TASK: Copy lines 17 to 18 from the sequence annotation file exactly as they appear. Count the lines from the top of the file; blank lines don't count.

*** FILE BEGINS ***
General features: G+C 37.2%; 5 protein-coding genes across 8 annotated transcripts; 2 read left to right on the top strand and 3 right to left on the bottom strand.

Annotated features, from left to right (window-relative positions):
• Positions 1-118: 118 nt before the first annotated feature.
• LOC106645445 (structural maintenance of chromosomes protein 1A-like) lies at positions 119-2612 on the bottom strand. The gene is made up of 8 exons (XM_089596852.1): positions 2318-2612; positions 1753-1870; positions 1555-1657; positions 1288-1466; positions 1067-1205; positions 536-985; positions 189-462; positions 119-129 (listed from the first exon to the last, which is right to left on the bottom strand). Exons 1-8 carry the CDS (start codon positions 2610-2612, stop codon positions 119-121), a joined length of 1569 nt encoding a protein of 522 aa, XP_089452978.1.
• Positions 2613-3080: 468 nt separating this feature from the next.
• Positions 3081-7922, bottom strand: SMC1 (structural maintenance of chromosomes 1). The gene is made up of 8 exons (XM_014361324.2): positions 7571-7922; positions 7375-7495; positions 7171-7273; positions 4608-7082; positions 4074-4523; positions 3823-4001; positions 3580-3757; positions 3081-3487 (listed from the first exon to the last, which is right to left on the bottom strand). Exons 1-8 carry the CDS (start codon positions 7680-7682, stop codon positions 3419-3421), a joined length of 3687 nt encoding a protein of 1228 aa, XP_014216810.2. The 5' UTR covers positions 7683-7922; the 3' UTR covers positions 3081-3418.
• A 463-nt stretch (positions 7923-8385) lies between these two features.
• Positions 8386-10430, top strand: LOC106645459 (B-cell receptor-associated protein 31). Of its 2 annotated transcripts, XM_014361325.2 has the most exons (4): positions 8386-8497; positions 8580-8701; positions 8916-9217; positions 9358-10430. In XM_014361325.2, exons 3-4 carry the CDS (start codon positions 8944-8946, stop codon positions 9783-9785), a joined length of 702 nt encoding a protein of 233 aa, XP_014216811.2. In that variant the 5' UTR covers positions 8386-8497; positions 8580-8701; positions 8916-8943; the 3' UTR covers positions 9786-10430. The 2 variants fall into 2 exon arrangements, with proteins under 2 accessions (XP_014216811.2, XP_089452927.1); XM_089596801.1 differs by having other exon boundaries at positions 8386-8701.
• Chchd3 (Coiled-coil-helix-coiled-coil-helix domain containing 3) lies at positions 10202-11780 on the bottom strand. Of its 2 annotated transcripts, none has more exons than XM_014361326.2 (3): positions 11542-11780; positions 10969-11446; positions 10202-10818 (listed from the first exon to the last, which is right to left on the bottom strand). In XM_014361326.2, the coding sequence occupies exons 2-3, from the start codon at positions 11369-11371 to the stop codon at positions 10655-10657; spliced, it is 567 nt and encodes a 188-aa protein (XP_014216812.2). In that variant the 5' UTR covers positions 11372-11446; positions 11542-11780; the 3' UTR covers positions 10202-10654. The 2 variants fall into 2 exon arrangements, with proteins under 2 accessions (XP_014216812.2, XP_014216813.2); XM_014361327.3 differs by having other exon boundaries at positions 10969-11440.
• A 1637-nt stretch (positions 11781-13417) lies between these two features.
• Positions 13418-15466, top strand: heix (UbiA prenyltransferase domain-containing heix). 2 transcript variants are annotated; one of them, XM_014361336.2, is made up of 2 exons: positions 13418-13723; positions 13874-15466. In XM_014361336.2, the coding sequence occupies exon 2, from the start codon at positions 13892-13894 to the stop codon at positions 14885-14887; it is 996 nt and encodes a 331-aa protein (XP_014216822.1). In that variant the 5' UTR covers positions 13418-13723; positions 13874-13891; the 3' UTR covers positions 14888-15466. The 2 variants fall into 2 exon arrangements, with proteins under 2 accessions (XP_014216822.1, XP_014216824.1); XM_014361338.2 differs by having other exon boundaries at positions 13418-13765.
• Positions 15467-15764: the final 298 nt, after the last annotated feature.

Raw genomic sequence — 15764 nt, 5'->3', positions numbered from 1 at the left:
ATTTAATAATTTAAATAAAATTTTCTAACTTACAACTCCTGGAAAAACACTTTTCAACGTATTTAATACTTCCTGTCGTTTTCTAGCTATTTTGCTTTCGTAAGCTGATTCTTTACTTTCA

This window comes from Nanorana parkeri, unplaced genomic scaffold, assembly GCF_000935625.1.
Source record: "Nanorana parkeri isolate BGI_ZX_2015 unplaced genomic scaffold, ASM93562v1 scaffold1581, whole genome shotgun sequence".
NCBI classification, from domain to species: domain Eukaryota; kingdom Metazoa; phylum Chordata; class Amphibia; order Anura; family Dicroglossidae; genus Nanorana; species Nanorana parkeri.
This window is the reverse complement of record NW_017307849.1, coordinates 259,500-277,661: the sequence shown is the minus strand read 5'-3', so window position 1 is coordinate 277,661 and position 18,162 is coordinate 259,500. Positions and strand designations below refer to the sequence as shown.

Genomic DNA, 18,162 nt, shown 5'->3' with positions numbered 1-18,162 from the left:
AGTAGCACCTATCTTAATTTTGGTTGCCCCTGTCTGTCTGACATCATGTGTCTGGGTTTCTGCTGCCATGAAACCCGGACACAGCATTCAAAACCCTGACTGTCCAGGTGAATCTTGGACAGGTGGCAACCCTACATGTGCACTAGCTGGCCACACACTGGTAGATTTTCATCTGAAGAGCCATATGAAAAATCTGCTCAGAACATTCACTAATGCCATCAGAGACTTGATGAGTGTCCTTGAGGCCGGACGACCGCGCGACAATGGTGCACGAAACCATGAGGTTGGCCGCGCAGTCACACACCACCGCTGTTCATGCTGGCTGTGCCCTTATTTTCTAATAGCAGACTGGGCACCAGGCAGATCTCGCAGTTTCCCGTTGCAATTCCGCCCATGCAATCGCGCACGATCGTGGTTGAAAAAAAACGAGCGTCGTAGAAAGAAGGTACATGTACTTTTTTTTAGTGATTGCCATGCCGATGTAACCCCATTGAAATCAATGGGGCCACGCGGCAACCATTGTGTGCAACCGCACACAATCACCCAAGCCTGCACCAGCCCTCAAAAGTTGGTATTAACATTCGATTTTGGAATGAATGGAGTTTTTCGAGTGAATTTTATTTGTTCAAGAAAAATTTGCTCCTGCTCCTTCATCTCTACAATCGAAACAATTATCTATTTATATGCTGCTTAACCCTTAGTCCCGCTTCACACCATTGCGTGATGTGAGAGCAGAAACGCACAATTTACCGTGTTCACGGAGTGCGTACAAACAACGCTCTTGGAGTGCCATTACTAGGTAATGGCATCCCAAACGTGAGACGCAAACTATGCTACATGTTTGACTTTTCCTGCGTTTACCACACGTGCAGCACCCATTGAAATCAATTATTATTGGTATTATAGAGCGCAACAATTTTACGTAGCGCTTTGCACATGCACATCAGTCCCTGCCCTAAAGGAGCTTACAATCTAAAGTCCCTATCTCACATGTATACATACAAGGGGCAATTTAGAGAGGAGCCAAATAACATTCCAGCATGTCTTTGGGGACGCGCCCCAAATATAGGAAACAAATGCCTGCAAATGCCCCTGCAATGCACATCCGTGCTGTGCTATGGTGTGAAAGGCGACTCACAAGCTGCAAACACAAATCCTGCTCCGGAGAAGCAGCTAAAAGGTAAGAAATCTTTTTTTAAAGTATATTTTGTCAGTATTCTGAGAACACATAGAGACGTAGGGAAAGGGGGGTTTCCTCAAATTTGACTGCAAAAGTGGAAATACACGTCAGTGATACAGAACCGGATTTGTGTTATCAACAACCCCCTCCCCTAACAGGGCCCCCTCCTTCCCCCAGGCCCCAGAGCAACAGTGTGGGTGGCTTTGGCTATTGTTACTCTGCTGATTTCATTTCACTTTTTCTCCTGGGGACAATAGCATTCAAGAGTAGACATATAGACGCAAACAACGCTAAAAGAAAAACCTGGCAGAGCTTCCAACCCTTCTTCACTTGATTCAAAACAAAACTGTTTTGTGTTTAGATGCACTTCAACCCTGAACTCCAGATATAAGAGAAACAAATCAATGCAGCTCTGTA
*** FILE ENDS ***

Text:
NCBI classification, from domain to species: domain Eukaryota; kingdom Metazoa; phylum Chordata; class Amphibia; order Anura; family Dicroglossidae; genus Nanorana; species Nanorana parkeri.
This window is the reverse complement of record NW_017307849.1, coordinates 259,500-277,661: the sequence shown is the minus strand read 5'-3', so window position 1 is coordinate 277,661 and position 18,162 is coordinate 259,500. Positions and strand designations below refer to the sequence as shown.